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Shocking Mexican Drinking Game Has People Electrocuting Themselves for Fun

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‘Toques’, an increasingly popular Mexican drinking game, is both literally and figuratively shocking! Played among friends who want to affirm their macho status, the bizarre game involves participants electrocuting themselves while drinking to see how much they can handle.

“The drunker people get, the more voltage they can generally handle,” said Javier Rodriguez, who conducts the game in Mexico City’s Condesa neighborhood. “I’ve seen party-goers pass out after 100 volts, although it usually has something to do with what they’ve been drinking.” He visits all the bars and restaurants in the area every day, starting at 3pm and playing into the wee hours of the morning, equipped with a ‘shock box’ containing the metal handles that players have to touch in order to complete the electrical circuit.

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Indian Village Plants 111 Trees Every Time a Girl Child is Born

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While a vast majority of Indians continue to prefer sons, a small village in the Indian state of Rajasthan has its own unique tradition of celebrating their daughters. Since 2006, the residents of Piplantri village, in southern Rajasthan’s Rajsamand district, have been planting a whopping 111 trees to celebrate the birth of a girl!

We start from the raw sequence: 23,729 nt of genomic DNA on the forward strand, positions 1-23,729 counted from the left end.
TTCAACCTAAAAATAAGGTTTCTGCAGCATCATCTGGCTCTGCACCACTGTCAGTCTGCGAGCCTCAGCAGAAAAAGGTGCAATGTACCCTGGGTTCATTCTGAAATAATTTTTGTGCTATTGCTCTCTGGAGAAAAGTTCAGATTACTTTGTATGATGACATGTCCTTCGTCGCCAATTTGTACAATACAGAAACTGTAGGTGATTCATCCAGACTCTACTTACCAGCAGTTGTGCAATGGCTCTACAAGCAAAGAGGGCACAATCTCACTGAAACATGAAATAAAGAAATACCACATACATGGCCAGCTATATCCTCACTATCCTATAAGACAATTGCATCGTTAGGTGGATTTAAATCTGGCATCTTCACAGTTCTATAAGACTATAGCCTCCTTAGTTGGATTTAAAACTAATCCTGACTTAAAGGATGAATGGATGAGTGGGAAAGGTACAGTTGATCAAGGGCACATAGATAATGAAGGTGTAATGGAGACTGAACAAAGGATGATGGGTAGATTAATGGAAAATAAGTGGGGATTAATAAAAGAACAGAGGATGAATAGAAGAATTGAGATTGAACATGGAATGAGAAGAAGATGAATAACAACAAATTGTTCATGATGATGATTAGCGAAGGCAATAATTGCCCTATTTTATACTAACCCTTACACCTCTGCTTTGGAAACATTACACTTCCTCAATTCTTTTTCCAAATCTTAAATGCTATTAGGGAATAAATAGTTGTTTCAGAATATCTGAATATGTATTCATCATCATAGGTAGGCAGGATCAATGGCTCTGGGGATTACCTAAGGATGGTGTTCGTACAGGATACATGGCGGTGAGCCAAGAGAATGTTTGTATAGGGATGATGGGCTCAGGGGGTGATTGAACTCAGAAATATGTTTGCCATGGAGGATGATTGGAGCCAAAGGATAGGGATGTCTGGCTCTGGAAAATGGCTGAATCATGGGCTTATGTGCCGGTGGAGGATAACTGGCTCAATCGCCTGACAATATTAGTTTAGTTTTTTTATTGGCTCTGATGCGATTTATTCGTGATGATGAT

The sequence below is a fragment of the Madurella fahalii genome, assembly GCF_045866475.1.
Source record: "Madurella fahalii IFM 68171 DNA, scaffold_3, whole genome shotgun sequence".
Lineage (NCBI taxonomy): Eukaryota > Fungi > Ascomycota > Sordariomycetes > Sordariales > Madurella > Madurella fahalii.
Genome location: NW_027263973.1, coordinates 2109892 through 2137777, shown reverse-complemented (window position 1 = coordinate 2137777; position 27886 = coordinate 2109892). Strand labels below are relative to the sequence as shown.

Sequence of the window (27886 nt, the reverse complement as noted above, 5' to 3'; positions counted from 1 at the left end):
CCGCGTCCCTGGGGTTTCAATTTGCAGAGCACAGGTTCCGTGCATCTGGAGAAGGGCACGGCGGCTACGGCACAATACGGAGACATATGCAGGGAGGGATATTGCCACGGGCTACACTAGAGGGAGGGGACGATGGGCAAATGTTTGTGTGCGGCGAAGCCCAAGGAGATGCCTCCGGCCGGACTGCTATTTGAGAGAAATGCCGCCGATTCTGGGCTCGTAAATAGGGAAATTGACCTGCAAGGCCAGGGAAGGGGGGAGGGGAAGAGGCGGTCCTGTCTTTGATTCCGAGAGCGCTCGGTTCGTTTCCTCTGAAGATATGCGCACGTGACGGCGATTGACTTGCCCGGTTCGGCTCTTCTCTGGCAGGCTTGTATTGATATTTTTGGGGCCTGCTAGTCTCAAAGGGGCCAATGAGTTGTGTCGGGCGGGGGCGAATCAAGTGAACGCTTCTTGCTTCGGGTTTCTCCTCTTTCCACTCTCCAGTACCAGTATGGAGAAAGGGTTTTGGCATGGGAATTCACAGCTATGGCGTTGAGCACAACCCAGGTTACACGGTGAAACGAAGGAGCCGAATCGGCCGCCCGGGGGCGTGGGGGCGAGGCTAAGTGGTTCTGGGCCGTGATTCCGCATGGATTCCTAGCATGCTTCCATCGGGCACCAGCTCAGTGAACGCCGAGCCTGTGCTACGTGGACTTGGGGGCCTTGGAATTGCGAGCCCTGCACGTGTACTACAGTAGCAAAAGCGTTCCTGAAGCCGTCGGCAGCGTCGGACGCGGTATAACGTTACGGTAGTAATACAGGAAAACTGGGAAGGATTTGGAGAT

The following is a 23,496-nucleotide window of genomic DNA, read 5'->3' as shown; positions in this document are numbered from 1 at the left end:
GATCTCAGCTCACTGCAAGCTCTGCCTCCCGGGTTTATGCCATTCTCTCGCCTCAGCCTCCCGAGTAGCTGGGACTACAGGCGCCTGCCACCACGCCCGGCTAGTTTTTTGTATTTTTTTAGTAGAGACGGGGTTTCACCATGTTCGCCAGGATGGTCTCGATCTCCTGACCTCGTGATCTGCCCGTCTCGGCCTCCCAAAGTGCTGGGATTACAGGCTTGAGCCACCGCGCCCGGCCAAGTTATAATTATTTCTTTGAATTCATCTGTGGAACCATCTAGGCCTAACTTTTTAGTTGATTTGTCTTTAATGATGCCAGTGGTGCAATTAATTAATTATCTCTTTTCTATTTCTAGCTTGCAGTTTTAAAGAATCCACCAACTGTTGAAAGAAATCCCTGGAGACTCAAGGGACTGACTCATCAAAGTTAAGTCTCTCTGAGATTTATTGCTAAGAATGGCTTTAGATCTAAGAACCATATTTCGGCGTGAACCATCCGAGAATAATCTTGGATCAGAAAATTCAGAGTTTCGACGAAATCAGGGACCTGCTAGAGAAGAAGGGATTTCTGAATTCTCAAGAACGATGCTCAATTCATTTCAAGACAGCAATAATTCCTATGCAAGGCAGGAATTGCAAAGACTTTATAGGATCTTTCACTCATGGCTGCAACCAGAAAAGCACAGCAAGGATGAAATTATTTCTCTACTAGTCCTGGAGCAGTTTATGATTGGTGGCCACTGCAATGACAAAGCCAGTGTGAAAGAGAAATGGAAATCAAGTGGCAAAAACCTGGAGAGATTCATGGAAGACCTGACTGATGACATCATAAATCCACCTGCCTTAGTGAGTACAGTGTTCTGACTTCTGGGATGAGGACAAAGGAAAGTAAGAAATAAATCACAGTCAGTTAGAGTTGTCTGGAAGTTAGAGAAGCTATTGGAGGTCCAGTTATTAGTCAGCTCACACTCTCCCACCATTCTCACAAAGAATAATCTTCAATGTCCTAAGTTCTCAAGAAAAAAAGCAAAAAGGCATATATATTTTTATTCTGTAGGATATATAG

Given that an average of 60 girls are born each year, the villagers have managed to plant over 250,000 trees so far – including varieties like Neem, Indian Rosewood, and Mango. The community of 8,000 residents is also dedicated to making sure that the trees survive and attain fruition as the girls grow up.



Male Belly Dancers Are All the Rage in Turkey These Days

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If you thought belly dancing was exclusive to women, you’re in for a surprise. Believe it or not, male belly dancing is a real thing in Turkey, and it’s totally in vogue. Sporting designer stubbles and dressed in skirts decorated with coins and shimmering tassels, the dancers jerk their hips to Turkish tunes, enthralling their audience with their exotic moves.

Interestingly, these male performers are not a recent phenomenon. Known as ‘zennes’, they used to be a regular feature at the courts of Ottoman Sultans, because Muslim women were not permitted to perform on stage at the time. But as the 600-year Empire declined and society modernized, women took on more public roles. The number of female belly dancers rose, and the number of zennes slowly declined.